If you are moving to another department in your company, you may need to write a resignation letter to your current manager. This letter should be professional and concise, and should clearly state your intention to leave your current position. In this article, we will provide examples of resignation letters that you can edit and use as needed.
Example 1: Resignation Letter Moving To Another Department Due to Promotion
Dear [Manager’s Name],
I am writing to inform you that I have been offered a new position in the [New Department] department. I am thrilled to accept this new opportunity, which comes with a promotion and new challenges that I am excited to tackle.
Working in [Current Department] has been a great experience, and I want to thank you for all the guidance and support you have provided during my time here. I have learned so much from you and the team, and I am grateful for the opportunity to have worked in such a supportive and dynamic environment.
My last day in this department will be [Date]. Please let me know if there is anything I can do to help during this transition period.
Thank you again for everything.
Tips for Writing a Resignation Letter Moving To Another Department
If you are moving to another department, here are a few tips to keep in mind when writing your resignation letter:
- Be professional and concise. Your letter should be well-written and to the point, without going into too much detail about your reasons for leaving.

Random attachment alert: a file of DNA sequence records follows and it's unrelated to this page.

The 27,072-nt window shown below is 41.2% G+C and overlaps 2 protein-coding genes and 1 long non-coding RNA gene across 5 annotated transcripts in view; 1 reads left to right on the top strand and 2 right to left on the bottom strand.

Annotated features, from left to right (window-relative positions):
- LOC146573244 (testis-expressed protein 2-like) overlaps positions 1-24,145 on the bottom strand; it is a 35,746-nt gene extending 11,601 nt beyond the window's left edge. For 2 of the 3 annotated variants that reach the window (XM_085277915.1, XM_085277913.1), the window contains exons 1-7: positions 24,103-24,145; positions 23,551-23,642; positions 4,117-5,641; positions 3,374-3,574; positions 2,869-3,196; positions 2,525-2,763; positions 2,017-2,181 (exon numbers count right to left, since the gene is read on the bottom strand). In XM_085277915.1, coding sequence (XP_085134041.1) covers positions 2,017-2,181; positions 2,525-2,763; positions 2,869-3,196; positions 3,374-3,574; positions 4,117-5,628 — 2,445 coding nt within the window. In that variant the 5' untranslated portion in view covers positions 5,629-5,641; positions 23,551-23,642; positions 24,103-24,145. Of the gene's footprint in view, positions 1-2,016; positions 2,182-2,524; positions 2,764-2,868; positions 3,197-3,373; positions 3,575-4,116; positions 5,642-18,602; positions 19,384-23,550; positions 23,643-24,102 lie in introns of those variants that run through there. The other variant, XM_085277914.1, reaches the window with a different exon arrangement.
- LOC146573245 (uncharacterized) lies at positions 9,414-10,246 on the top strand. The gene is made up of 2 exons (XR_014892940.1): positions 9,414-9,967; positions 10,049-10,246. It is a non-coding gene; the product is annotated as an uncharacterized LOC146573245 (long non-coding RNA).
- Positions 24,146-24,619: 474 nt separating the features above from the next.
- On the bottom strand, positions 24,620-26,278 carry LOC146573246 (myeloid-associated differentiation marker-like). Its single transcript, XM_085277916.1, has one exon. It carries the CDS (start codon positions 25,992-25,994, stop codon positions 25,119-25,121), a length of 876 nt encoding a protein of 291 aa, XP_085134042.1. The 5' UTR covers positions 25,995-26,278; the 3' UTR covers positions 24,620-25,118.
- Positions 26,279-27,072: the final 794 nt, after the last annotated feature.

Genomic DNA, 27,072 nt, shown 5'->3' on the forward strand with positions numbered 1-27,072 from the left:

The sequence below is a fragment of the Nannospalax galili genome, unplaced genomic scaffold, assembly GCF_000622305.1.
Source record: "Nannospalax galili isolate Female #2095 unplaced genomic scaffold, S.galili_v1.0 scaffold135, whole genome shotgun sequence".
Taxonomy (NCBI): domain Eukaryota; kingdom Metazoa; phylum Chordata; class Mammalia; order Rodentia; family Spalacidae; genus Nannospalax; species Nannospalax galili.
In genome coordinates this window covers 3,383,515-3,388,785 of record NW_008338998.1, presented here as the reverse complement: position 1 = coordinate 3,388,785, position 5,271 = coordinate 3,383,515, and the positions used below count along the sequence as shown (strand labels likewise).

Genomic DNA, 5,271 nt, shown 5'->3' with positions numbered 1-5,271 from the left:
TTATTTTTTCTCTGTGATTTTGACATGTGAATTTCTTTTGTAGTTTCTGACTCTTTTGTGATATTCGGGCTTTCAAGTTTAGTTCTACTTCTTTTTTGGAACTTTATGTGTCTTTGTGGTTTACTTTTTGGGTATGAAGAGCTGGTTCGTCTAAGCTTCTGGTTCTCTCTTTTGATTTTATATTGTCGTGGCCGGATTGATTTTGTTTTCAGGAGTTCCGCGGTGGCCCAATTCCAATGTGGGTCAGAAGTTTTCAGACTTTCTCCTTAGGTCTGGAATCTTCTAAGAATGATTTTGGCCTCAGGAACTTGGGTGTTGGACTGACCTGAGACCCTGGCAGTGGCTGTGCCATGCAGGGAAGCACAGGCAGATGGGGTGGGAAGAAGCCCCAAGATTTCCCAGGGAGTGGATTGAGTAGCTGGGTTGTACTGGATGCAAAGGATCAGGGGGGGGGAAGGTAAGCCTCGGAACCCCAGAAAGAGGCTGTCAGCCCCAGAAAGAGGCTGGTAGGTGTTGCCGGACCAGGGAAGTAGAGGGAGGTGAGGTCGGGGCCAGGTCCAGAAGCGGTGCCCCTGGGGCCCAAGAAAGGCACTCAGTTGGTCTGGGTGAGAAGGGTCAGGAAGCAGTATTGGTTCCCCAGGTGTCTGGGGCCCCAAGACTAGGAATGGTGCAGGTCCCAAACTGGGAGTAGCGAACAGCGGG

- Express gratitude. Make sure to thank your current manager and team for the opportunity to work in your current department, and express your appreciation for the support and guidance they have provided.
- Provide details on your transition. Let your manager know when your last day will be, and offer to help during the transition period if needed.
- Be positive. Even if you are leaving your current department due to negative reasons, it’s important to keep your letter positive and professional.
Frequently Asked Questions
Q: Do I need to give a reason for my departure in my resignation letter?
No, you do not need to give a specific reason for your departure in your resignation letter. However, if you feel comfortable doing so, you can provide a brief explanation for your decision to leave.
Q: Should I address my resignation letter to HR or my manager?
You should address your resignation letter to your current manager, as they will be responsible for processing your departure.
Q: How much notice should I give before leaving my current department?
It’s best to give at least two weeks’ notice before leaving your current department. This will give your manager enough time to find a replacement or make other arrangements.
Q: Can I ask for a reference from my current manager when I leave?
Yes, you can ask your current manager for a reference when you leave. However, it’s important to make sure that you leave on good terms and have a positive relationship with your manager.
Q: Is it necessary to provide feedback on the department I’m leaving?
No, it is not necessary to provide feedback on the department you are leaving. However, if you feel comfortable doing so, you can provide constructive feedback that may help your manager or team improve in the future.
Q: Should I mention my new role or department in my resignation letter?
It’s up to you whether or not you want to mention your new role or department in your resignation letter. If you do choose to mention it, make sure to do so in a professional and positive manner.
Writing a resignation letter when moving to another department can be a challenging task, but it’s important to do so in a professional and courteous manner. By following the tips and examples provided in this article, you can craft a resignation letter that reflects your gratitude for your current position and sets a positive tone for your future endeavors.